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Ministry Statements and Speeches 2011

7th Conference on Facilitating the Entry into Force of the Comprehensive Nuclear-Test-Ban-Treaty (Article Xiv)

New Zealand Permanent Mission to the United Nations | Te Mängai o Aotearoa


Statement by Hon. Simon Power, Minister of Justice of New Zealand - 23 September 2011

Mr President

New Zealand remains strongly committed to the achievement of a world free of nuclear weapons.  We firmly believe that the Comprehensive Nuclear Test Ban Treaty (CTBT) plays a crucial role in achieving such a world, and we will continue to support the Treaty to enable it to fulfil its role in contributing to this ultimate goal.

As previously recognised at this meeting, the CTBT also makes an important contribution to constraining the qualitative improvement of existing nuclear weapons and ending the development of advanced new types of such weapons, as well as preventing their proliferation.

Mr President

We welcome those States which have ratified the CTBT since our last meeting here in New York for the sixth Article XIV Conference in 2009.  We also welcome all those who have made progress towards ratification of the CTBT and we encourage them to continue this important work.  Each new ratification serves to further universalise the Treaty.

This seventh Article XIV Conference, 15 years since the negotiation of the Treaty, finds us still striving towards its entry into force.  We call on States to demonstrate their commitment to an end to nuclear testing by ratifying the Treaty without delay.  A world free of nuclear testing and ultimately free of nuclear weapons will be a better world for us all.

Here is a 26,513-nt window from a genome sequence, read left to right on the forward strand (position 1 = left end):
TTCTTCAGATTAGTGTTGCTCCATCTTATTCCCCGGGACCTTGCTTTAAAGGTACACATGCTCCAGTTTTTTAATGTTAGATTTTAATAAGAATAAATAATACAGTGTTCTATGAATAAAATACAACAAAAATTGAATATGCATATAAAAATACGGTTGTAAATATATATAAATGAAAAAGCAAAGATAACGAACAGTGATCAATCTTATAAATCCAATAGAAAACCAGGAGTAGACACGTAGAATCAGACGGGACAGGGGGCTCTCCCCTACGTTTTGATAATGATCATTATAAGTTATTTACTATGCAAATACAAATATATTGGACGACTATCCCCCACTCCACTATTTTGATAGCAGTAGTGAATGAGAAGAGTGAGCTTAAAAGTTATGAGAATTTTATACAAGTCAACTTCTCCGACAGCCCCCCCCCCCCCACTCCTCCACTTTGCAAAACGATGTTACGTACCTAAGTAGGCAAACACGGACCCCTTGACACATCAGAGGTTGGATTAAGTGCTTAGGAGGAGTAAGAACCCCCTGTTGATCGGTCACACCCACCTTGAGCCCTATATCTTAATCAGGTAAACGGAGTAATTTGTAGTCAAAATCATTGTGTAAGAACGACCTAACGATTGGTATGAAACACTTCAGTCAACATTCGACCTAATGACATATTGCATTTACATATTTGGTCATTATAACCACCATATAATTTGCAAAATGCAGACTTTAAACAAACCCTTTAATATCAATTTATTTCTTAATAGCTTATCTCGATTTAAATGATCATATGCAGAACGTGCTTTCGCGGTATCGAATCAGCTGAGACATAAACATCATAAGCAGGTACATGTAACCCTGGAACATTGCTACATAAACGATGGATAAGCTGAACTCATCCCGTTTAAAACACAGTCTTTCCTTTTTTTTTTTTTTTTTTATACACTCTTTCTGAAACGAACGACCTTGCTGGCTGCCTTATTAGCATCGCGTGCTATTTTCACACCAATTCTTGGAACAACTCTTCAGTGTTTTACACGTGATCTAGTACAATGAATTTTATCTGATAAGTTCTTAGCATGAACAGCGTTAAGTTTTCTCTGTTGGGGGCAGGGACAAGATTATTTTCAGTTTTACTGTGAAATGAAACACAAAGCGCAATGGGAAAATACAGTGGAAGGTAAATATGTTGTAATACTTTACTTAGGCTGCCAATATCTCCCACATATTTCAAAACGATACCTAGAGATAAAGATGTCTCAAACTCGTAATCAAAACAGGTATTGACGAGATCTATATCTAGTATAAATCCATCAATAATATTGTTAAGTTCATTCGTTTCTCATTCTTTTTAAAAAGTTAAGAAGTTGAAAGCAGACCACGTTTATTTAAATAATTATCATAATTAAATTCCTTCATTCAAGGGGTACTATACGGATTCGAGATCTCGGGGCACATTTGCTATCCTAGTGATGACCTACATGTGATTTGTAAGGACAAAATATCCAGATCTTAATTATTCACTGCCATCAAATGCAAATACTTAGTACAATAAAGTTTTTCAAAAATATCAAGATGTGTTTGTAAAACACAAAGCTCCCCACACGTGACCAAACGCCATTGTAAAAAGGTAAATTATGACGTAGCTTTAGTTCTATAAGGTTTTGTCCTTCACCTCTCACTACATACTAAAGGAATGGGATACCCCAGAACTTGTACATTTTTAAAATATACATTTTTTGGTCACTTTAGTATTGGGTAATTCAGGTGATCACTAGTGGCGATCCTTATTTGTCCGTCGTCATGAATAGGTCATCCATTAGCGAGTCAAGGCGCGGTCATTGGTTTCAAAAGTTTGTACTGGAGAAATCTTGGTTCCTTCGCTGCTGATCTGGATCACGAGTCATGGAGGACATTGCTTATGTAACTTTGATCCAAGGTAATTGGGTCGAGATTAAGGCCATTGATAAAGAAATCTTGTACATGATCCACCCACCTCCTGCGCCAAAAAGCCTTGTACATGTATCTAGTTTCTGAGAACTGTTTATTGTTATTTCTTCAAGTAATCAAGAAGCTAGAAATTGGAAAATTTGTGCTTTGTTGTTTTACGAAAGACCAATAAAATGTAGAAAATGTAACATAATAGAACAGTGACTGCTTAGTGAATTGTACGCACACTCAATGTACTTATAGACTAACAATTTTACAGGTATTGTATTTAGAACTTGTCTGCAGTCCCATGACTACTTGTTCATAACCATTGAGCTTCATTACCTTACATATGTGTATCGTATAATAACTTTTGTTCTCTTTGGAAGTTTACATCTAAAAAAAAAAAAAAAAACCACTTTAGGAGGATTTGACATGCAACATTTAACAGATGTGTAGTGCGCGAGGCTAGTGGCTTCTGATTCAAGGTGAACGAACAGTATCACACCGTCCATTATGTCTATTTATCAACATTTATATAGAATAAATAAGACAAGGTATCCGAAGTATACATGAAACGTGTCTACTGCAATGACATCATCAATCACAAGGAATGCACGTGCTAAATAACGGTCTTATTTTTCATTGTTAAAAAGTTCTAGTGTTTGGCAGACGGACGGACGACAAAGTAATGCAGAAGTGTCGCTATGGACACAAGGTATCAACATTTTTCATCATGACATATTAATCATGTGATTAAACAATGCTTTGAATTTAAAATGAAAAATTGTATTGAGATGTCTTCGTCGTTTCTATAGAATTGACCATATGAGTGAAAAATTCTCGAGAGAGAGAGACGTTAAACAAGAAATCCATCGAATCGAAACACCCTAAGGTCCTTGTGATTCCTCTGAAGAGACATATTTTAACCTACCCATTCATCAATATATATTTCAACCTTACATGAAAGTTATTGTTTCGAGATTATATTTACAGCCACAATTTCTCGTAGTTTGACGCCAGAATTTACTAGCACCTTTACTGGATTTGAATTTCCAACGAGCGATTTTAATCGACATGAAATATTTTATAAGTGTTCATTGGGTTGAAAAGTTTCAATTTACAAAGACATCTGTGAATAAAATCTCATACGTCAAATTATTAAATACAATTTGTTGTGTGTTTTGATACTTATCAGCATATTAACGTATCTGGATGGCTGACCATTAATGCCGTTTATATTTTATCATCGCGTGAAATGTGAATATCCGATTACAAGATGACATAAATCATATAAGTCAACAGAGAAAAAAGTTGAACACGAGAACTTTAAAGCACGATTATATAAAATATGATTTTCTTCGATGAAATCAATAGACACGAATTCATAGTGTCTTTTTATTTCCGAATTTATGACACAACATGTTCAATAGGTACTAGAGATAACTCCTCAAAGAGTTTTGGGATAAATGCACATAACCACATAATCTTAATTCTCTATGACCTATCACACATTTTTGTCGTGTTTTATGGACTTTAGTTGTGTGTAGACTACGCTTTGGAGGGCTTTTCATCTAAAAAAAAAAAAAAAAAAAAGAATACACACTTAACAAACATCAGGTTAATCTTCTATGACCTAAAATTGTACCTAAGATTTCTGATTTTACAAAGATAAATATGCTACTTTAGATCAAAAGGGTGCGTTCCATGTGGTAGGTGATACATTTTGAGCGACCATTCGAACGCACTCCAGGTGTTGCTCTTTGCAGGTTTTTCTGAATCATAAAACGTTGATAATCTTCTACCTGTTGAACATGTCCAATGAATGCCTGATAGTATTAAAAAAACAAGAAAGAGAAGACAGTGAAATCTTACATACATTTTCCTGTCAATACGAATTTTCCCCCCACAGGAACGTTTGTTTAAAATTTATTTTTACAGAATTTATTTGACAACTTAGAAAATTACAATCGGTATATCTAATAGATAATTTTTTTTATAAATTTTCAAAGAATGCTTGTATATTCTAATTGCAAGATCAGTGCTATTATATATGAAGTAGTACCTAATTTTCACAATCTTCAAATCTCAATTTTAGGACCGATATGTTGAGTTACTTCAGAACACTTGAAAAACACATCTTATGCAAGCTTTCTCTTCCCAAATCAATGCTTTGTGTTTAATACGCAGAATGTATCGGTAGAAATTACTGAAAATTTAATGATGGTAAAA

Mr President

New Zealand welcomes the progress made to date on the Treaty’s verification regime, particularly the International Monitoring System.  It is crucial that we continue to build and maintain this system so that it is operational at the Treaty’s entry into force.

New Zealand recognises the valuable scientific and civil benefits already provided to states by the International Monitoring System.  These developments represent an increasingly important global scientific resource.  This is clearly demonstrated by the work now being done in the field of tsunami early warnings and other disaster alert systems.  In particular, New Zealand welcomed the rapid response of the CTBTO to the tsunami and the ensuing nuclear power plant accident earlier this year in Fukushima, Japan.

Mr President

New Zealand was pleased to participate in the 2010 Review Conference of the Parties to the Treaty on the Non-Proliferation of Nuclear Weapons, which reaffirmed the essential role of the CTBT within the nuclear disarmament and non-proliferation regime.  Additionally, we strongly support the United Nations General Assembly resolution on the CTBT, which recognises the Treaty as a fundamental instrument in the field of nuclear disarmament and non-proliferation.

New Zealand’s hope is that we can continue to work together, focussing on the issues which unite us rather than those which divide us, to enable the entry into force of the Treaty at the soonest possible date.

Thank You Mr President

 

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Page last updated: Wednesday, 09 January 2013 14:49 NZDT